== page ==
If you are currently in the market for a new website, you should be familiar with the term “Responsive Design”. If you’re in the market for a new website, and you aren’t familiar with this term, stop reading this blog and call us right now. Not all sites need to be designed in a responsive layout, but any web designer talking to a potential customer who does not bring up this concept is not working with the most modern methods.
Responsively designed websites maintain the look of the “traditional” or desktop site across different screen sizes and resolutions, but provide a level of usability customized to the screen it is displayed on. In essence, it is the same exact content, simply formatted in a way that provides a better user experience. No one wants to have to pinch and zoom all over a four inch screen to read things. You don’t want a completely different user experience on mobile devices either, because users of both the desktop and mobile platforms would feel lost on one or the other. That’s where responsive design comes in.
We could completely geek out, and give you a technical description of how sites need to be built using a combination of percentages rather than only fixed pixel widths, and discuss CSS media queries and html5 canvas rules, but we don’t want anything to get lost in translation. That’s not what matters to your customers. Instead, we’re going to talk about the actual effects that a responsive design provides for the end user.
Since we’re on a site that was built using responsive elements, let’s play with this page, so we can see the effect. Hopefully, you’re sitting at a desktop or laptop. If you’re already on a mobile, this demonstration isn’t going to make a lot of sense. First thing we have to do is make sure you’ve got this site in full screen. See how everything is laid out? Pay close attention to the menu across the top, the sidebar showing our Facebook information on the right, and the menu along the bottom. Now, we’re going to restore down, otherwise known as showing other windows in the background. You should be able to see some of your desktop in the background. You do this by pushing the middle button at the very top of your broswer window.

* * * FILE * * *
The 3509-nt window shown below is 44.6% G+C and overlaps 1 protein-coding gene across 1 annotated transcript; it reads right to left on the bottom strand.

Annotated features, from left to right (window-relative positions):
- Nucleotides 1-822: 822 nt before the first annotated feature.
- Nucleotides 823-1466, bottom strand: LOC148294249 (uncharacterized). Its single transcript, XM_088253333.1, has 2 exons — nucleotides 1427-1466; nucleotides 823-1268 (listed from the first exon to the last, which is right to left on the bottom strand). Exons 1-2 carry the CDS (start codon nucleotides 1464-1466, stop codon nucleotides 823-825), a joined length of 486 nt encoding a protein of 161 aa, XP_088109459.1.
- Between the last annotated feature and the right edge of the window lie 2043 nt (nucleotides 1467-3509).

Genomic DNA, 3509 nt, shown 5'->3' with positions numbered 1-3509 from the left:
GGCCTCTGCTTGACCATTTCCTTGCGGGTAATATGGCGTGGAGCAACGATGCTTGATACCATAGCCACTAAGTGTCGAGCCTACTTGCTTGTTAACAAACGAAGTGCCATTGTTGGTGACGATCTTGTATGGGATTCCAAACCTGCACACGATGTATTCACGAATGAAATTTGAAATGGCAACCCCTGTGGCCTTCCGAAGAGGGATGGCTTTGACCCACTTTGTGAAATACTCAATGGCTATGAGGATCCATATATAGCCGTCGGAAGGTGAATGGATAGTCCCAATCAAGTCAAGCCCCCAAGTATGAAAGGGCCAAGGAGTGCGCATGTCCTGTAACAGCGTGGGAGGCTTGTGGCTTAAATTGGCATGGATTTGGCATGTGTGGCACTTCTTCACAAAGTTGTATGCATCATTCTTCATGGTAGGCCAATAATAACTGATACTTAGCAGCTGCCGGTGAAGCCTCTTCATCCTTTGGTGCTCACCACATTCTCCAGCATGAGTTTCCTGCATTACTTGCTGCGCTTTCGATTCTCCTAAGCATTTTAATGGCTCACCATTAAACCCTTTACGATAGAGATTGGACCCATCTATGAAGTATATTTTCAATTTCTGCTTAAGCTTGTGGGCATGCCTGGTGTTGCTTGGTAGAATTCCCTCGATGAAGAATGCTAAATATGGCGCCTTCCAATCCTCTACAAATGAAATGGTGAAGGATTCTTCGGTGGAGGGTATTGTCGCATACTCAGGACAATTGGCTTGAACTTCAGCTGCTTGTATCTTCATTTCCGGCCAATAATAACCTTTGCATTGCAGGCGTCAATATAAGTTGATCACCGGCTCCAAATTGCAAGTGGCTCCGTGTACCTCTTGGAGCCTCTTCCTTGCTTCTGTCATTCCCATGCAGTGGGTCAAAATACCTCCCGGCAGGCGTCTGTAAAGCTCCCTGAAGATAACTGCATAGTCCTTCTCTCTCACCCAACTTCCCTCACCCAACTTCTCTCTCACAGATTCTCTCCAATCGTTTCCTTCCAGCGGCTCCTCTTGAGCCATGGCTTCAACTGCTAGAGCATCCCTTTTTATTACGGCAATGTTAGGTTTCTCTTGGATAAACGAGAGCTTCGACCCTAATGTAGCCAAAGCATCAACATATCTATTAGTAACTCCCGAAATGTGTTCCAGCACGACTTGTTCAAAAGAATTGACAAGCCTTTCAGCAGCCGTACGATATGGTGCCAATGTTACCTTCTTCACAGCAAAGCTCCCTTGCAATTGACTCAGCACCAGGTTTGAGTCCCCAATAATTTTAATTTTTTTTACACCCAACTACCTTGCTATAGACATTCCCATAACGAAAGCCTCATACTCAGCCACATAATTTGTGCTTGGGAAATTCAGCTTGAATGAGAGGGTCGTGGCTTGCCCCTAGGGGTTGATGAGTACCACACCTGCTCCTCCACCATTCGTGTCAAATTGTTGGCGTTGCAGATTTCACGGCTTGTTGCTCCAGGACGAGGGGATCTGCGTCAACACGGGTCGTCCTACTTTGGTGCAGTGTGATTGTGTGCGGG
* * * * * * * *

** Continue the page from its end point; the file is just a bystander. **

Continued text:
Now we’ll play. Grab the right-hand side of the window with your mouse. As soon as it turns into a sideways pair of arrows, click it and resize it down about halfway. See how the text isn’t off the screen? It’s shrunk to fit this new form factor. The menu bar at the top turned from a horizontal menu to a drop-down menu, so that you can access different pages from it without having to pinch and zoom. The bottom menu also stacked, and the Facebook information swung around to the bottom of the page. Neat, right?
What you’re looking at is a responsive design. It didn’t break your usability of the site. It didn’t destroy the branding colors, text, or feel of the information. If you came across the desktop version, and then also came across the mobile version, it would be obvious that the two were one and the same.
Does your site do that, or do you have a completely different mobile site? Do you even have a mobile site, or do you force people to pinch and zoom all over the place to use your site on a phone? Sound off in the comments below.